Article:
It’s common knowledge that Microsoft Corp. sometimes chooses functionality over security in its software products. Now it’s also common knowledge that Microsoft is unable to protect its own internal networks.
On the heels of providing a patch for a serious security hole in its Internet Information Server, the empire Bill Gates built is reeling from a brilliant – and highly illegal – hacking job by a person or persons as yet unknown. Microsoft has confirmed its security was breached and issued a statement calling the cyber attack a deplorable act of industrial espionage, but refuted the suggestion that the source code for some of its most valuable upcoming releases – including the latest versions of Windows ME, Windows 2000 and Office – has been pilfered. It was initially reported in the Wall Street Journal on Oct. 27 that the blueprints to these programs may have been lifted.
“There is no evidence that the intruder gained access to the source code for Office or any Windows products. There is no evidence to suggest that any of Microsoft’s on-line services have been or will be affected by the incident, and we have no reason to believe that any customers have been or will be affected in any way,” the statement read. “The hacker may have viewed some source code under development for a future product. We remain confident based on all the evidence that no code has been modified or corrupted in any way.”
Microsoft did call upon the assistance of the U.S. Federal Bureau of Investigation (FBI) to help nab the crafty hacker(s).
According to the FBI, the nature of the attack appeared to be more sophisticated than the status quo. It is believed by investigators that the hackers had access to Microsoft’s network anywhere from 12 days to six weeks prior to being detected.
Both Microsoft Canada and Microsoft Corp. declined ComputerWorld Canada requests for comments on this story.
How the invasion of one of the world’s most prolific software companies began is simple: a Microsoft employee received an e-mail containing a common hacker program known as QAZ Trojan, which he/she unknowingly launched. QAZ opens a back door for hackers to access, thus allowing remote control of an infected terminal. The QAZ worm then disguised itself as Microsoft Notepad. Microsoft’s security employees discovered that passwords used to transfer the source code behind the company’s software were being sent from their network to an e-mail address in St. Petersburg, Russia on Oct. 14.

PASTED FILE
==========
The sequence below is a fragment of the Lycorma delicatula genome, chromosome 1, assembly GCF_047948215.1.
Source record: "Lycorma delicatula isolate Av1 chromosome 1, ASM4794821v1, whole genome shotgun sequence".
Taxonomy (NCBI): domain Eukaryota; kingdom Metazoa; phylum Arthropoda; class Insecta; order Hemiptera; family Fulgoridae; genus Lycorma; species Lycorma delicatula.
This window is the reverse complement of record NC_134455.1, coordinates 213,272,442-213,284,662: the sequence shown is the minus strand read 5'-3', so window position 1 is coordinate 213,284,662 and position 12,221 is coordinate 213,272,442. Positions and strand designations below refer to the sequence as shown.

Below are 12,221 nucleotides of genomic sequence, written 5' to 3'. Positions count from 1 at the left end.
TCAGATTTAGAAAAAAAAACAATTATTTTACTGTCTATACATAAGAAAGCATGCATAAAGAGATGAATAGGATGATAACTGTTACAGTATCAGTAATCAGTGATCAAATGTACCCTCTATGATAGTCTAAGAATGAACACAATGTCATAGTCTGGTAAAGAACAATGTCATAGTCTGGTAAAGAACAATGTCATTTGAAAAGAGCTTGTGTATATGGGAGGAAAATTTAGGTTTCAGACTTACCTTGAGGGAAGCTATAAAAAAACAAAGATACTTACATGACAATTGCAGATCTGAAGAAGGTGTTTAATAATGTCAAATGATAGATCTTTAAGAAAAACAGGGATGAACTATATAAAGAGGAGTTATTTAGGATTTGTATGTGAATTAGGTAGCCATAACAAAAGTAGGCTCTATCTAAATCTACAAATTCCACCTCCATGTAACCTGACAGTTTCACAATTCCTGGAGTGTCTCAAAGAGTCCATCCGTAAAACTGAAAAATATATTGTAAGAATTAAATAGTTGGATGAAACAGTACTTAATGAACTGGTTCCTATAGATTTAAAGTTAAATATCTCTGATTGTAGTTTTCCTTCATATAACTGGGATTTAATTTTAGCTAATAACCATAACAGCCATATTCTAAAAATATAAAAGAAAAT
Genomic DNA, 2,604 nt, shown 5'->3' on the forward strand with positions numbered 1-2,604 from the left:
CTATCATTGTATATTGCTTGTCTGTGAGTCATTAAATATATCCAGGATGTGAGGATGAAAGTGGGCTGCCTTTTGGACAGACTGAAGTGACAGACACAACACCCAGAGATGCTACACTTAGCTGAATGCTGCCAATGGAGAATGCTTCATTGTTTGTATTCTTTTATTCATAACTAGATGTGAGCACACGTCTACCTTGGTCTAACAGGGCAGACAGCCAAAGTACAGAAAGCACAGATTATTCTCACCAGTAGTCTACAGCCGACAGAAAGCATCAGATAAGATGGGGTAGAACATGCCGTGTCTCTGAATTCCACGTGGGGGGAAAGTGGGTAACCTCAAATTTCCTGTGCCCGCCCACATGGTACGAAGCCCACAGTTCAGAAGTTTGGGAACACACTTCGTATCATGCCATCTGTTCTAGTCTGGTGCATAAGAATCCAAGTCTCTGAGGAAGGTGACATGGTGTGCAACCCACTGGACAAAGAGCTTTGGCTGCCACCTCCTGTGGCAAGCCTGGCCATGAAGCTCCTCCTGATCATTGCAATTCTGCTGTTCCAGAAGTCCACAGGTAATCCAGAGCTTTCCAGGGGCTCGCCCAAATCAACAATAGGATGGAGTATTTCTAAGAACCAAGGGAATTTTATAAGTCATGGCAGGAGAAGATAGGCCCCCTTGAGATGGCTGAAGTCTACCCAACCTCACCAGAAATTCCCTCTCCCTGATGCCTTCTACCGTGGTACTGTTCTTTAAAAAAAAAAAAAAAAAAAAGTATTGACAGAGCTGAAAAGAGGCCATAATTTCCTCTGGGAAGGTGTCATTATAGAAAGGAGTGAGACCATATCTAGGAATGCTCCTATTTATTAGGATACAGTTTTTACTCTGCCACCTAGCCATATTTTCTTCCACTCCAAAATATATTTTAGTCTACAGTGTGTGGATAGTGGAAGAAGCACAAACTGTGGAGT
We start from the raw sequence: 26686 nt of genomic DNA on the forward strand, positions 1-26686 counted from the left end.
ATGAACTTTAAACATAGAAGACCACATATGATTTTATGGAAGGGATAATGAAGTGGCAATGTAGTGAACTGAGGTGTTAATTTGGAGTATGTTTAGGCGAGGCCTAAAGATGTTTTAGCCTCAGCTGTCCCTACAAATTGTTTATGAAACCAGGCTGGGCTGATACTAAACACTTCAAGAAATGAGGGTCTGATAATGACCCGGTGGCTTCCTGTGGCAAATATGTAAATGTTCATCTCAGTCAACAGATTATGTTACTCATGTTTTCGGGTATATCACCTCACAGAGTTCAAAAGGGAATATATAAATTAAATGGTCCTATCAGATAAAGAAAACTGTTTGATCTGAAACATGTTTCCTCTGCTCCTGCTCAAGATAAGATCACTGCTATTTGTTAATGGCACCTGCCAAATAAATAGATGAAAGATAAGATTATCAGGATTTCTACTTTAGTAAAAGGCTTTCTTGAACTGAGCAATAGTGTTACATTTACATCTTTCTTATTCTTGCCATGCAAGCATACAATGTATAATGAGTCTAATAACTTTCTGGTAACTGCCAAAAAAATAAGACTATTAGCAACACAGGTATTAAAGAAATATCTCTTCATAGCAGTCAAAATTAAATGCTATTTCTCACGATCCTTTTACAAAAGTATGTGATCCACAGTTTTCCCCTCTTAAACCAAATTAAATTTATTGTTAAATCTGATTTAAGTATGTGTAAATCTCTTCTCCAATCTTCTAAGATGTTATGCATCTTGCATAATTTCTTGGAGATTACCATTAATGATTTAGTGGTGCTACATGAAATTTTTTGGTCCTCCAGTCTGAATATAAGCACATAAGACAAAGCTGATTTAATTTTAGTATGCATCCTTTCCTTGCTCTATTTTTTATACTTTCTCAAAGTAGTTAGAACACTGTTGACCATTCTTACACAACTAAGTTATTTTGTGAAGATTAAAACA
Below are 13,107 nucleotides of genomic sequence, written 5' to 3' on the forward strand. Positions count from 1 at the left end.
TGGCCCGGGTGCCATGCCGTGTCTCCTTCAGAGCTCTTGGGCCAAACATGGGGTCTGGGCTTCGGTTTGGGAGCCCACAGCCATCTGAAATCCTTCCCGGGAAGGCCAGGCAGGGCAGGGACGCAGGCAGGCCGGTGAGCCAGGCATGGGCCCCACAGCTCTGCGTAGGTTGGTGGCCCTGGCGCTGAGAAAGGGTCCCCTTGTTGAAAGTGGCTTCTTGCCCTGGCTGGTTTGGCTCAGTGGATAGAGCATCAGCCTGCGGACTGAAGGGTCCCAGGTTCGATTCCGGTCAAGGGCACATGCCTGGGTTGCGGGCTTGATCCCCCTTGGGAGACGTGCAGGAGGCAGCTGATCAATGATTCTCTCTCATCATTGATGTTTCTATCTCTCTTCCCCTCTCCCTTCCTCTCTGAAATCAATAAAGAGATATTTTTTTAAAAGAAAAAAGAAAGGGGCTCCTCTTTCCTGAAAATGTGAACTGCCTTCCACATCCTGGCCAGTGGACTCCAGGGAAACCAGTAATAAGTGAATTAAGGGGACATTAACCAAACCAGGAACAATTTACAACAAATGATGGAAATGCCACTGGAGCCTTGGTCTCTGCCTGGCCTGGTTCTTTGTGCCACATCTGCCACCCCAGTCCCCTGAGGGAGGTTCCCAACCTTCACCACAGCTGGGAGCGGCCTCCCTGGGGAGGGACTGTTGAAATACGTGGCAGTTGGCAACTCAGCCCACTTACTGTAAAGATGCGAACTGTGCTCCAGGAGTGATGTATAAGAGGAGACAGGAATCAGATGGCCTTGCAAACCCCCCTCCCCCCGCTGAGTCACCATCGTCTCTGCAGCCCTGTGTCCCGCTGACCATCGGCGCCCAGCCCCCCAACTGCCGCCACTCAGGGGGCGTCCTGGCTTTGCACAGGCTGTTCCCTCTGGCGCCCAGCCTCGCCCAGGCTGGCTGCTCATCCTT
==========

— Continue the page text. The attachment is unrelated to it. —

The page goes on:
“This occurrence increases visibility and awareness (of security-related issues) and it makes people aware that anyone, even Microsoft, is vulnerable even when precautions are taken,” said David Smith, the vice-president of Internet strategy with the Gartner Group in Stamford, Conn. “It’s true that the PC is a weak link in a corporation’s armour, but I don’t know of any company that doesn’t have a PC.”
Posing as Microsoft employees working from home, hackers used the stolen passwords to enter confidential areas of the company’s internal network and began downloading files.
To date, the motive for the attack is as elusive as those responsible for it. But one theory involves data hostage, in which an electronic thief threatens to publicly exposing intellectual property for ransom purposes.
“Consumers are less concerned about security, so I don’t see any long term impacts there,” Smith continued. “As for the corporate market, they’re going to have some empathy for them. All of these companies face the prospect of being broken into.”
Eric Hemmendinger, a security analyst with the Boston-based Aberdeen Group, criticized Microsoft’s lack of detail to the public once the story broke.
“When you call in the FBI, you’re bringing in what you hope are the big guns,” Hemmendinger told ComputerWorld Canada. “To say that they called in the FBI, but that nothing was touched here of substance, is just real hard to believe.”
But IDC Canada network services analyst Dan McLean said Microsoft may have had little choice in calling on the FBI.
“It could be a due-diligence process that had to be done given the nature of the business and the information that was relayed to the public,” McLean said. “Any high-profile company is potentially in the cross-hairs of the hacker community…the real question is what is the extent of the damage done? I expect the damage was fairly minimal.”
On the surface, one could argue that Microsoft is suffering from instant karma due to their own design flaws. The Windows operating system is relatively open to security problems, and holes in Outlook and Outlook Express are commonly exploited. But Microsoft isn’t the first major corporation to be hacked in recent months: America Online, RealNames, NASA and the Communications Workers of America have all fallen victim to attack.
While Microsoft itself is tight-lipped about the whole affair, its founder Bill Gates has busied himself of late with more philosophical dilemmas.
Gates, speaking at the Creating Digital Dividends Conference in Seattle on Nov. 2, criticized the software industry for putting too much faith in digital solutions. He told the attending delegates that the world’s poorest people (estimated at about two billion) need food and health care, not laptops.